Dealing with Difference: From cognition to semiotic cognition
Barend van Heusden. Department of Arts, Culture, and Media Studies,
of Groningen, The . Netherlands
BIOSEMIOTICS vs. ANTHROPOSEMIOTICS
Cognitive Semiotics, Issue 4 (Spring 2009), pp. 116–132
I have clipped what I consider to be some interesting parts of a very powerful article on the nature of thought:
In this paper, it will be argued that semiotic cognition can be conceived as a distinctive form of cognition, which evolved out of earlier forms of non-semiotic cognition. Semiotic cognition depends on the use of signs and it will be shown that a sign is not a ‘thing’, but rather the name given to a specific organization, or structure, of the cognitive process. Once semiotic cognition was available to humans, its structure may have provided the ground for an evolutionary development that was no longer strictly Darwinian, but followed its own semiotic logic. Semiotic cognition confronts humans with a difference that cannot be eliminated, and it is in the ways in which this difference is dealt with that we may discover a logic of cultural evolution that determines the course of long term cultural change. (p116)
If we want to explain this absence of meaning and with it the emergence of a specifically human sense of reality, of time, space, and self, we have to assume that human cognition is based upon a very peculiar system of representation (or ‘pattern matching’) which allows us to process what is seen and heard at the same time, both in terms of stable patterns and of global, concrete and necessarily ‘fuzzy’ patterns. This double processing generates a difference between the stable pattern, which corresponds to what we have called memory, on the one hand, and an instable, always changing pattern corresponding to what one could name the ‘here and now’ or the ‘present’, on the other hand. In a conscious human mind the two patterns never merge completely. (p122)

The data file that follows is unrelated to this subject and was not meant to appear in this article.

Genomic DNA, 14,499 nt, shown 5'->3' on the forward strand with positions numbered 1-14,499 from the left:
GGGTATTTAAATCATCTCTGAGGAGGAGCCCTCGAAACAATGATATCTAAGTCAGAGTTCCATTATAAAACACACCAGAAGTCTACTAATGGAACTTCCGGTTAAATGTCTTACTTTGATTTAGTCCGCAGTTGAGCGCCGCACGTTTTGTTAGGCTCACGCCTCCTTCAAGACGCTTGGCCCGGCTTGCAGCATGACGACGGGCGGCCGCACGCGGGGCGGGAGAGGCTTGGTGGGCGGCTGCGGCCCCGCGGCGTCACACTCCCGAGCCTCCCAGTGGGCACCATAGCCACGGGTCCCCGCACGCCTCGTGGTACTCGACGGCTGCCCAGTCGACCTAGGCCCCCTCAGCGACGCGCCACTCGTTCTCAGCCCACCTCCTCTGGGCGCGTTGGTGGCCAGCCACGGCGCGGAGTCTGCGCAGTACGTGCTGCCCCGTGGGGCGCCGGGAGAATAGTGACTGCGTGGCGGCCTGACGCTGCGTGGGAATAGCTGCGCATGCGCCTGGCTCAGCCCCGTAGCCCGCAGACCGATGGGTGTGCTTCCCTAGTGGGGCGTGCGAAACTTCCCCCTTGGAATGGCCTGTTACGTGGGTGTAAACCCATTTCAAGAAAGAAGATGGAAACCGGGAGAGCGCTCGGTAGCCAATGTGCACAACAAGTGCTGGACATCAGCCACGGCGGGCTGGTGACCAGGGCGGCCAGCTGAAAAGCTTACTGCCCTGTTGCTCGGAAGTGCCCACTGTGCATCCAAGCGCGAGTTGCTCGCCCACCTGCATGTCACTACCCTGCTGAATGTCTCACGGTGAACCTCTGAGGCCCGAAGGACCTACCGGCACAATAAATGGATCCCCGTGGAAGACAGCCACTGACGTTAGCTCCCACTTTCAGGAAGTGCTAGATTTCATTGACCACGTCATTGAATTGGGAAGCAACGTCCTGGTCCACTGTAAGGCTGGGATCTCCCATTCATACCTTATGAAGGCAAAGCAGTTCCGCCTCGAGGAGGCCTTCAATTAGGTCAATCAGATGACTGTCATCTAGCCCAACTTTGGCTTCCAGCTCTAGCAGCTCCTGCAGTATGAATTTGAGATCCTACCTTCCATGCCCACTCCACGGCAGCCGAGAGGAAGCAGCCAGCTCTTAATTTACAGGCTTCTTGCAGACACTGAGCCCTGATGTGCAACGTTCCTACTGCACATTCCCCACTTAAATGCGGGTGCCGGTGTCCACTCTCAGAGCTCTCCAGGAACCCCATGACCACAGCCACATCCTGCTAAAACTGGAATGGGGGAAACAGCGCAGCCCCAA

[Difference] may have freed humans from immediacy, from the continuous ‘now’ in which most, if not all, other organisms live and it probably enabled us to deal with our environment independently of what is simply ‘the case’ in fantasy, myths, religion, technology, the arts and sciences, philosophy. These worlds that we construct in our imagination allow us to cope with change in a more sophisticated way than other organisms do. It does not take long to figure out the profit. What distinguishes human cognition and culture from that of other organisms is not meaning, but the absence of meaning. (p123)
If the assumption put forward here is correct we may investigate further in two directions. ‘Backward’, in order to try to find out and explain how such a double processing could have come about in the evolution of hominids, which is the subject of evolutionary psychology. And ‘forward,’ to find out if and how the peculiar structure of human cognition may have influenced the evolution of human culture. Let us first try to go ‘backward’, finding out about the possible evolutionary development of the human capacity for double processing. It is highly probable that this development made use of the strong lateralization of the human brain. I do not want to suggest that lateralization caused human culture, but what I do suspect is that a lateralization, which was already present (and which is related in primates to handedness*), allowed for the double processing, in terms of stable and changing patterns, of visual and acoustic information in animals with full stereoscopic vision, resulting in a 100% identity of the visual input in the two hemispheres. The coordinating process required a substantial enlargement of the equally present ‘comparator’ or ‘cockpit’, according to the term coined by Elkhonon Goldberg. (p123)